Alternative Cooking Method To Traditional Veal Saltimbocca
Veal saltimbocca, which probably originated in Brescia, (a region of Lombardy in northern Italy), is a specialty in Roman cuisine. Quite simply, it is veal sautéed with prosciutto and sage in a butter/wine sauce.
In the traditional fabrication method two sage leaves are placed on a veal cutlet overlaid by a slice of prosciutto. A long wooden skewer is then threaded through to hold the veal and its toppings in place. This packet is then sautéed.
I have two problems with this method. First, skewers are always awkward. It’s a somewhat tedious procedure to ensure they are threaded properly. The skewer must adequately penetrate each ingredient to hold it in place and in such a manner that the entire packet lays flat so it cooks uniformly.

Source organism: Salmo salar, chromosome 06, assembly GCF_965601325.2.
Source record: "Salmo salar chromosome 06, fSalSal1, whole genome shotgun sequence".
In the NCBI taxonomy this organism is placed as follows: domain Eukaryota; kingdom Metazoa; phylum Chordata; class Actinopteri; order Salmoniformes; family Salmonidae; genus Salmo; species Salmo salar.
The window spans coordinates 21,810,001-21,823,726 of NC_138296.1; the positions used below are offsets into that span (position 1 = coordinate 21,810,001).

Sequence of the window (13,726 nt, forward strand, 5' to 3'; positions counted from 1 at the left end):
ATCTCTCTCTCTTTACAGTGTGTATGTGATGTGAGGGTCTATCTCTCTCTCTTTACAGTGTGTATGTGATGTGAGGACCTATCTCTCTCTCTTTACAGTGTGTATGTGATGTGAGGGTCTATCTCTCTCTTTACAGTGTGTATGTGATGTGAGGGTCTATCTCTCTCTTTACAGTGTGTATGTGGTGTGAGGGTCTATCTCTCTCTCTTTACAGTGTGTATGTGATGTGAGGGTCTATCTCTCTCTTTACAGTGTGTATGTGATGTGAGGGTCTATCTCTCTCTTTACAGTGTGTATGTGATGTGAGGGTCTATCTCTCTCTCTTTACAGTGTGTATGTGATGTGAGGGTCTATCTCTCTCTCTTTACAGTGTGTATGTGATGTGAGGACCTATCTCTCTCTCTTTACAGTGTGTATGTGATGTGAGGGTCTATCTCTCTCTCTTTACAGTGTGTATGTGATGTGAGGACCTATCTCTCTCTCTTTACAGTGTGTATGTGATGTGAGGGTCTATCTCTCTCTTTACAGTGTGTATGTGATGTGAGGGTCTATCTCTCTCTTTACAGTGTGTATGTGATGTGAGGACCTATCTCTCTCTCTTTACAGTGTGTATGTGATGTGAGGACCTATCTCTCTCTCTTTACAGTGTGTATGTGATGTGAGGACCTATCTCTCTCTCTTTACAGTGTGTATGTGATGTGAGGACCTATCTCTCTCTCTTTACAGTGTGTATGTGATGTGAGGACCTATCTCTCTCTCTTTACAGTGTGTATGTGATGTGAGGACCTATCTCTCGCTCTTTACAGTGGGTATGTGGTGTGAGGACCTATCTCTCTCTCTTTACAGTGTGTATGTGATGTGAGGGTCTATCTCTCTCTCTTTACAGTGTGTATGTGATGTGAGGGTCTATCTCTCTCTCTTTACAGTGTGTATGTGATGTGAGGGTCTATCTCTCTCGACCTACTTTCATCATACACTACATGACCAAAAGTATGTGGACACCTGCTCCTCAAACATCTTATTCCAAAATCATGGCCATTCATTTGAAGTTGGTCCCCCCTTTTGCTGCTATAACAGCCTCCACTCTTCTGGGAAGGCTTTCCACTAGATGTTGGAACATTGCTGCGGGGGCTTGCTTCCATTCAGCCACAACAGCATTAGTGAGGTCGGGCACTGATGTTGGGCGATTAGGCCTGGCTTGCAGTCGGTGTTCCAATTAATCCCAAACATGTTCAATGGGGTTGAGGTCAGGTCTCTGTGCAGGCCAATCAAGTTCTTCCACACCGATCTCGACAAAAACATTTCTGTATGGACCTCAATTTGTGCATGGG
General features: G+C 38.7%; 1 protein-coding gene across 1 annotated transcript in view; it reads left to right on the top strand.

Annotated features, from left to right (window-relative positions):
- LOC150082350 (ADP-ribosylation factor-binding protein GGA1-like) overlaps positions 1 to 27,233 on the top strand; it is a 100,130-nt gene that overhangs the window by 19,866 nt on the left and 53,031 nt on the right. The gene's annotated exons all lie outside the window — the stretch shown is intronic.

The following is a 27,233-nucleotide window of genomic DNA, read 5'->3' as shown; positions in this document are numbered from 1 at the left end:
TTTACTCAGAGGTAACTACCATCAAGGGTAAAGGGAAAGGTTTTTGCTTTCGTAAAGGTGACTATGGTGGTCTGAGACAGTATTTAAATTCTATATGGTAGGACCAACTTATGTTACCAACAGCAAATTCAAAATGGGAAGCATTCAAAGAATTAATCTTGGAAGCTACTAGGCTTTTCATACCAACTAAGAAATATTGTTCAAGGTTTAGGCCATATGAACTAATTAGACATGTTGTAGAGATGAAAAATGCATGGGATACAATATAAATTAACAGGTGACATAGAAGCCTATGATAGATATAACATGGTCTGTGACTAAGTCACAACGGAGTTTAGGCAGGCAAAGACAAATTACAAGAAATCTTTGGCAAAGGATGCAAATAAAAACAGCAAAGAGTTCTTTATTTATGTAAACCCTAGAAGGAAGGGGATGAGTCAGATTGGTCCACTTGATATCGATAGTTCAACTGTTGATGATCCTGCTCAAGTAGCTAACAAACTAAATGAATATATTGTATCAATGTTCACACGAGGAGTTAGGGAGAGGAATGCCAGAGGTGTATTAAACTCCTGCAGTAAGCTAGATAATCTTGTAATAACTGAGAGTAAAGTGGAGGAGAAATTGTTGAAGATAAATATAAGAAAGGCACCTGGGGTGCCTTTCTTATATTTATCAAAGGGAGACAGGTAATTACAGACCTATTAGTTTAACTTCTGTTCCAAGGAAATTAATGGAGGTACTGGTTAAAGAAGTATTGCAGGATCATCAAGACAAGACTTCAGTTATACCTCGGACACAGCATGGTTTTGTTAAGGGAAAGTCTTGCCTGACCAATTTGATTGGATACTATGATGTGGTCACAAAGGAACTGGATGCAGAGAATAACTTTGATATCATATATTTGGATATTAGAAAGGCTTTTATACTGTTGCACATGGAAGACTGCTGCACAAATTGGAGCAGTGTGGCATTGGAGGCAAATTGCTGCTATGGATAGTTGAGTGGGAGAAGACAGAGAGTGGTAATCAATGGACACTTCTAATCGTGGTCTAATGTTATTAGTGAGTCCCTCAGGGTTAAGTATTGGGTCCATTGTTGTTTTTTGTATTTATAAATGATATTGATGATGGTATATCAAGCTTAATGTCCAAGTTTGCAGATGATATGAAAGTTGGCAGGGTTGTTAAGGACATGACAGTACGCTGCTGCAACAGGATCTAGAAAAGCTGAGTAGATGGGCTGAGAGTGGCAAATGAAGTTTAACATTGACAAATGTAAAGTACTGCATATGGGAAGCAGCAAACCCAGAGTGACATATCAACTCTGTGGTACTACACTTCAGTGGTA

My second issue is that sage is not dispersed evenly. The cutlets are obviously larger than two leaves of sage. This results in a gastronomic mood swing. Some mouthfuls will be devoid of the herb while others will be inundated.
My solution is to first chop the sage leaves. I stick with the basic formula of two leaves per piece of veal.
Pound the cutlets thoroughly so they are nice and thin. Season them with salt and pepper. Easy on the salt since the prosciutto is salty. Sprinkle the sage evenly on the cutlets. Top with the prosciutto, fold the cutlet in half, and then pound it again.
Deliver some extra whacks to the folded edge so it will not be inordinately thicker than the rest. This second pounding also seals the perimeter of the folded cutlet, holding everything in place.
Remember when pounding meat to always use the smooth side of the mallet, and cover it with a sheet of plastic wrap. This inhibits tearing of the meat and prevents the jettisoning of errant projectiles all over your kitchen.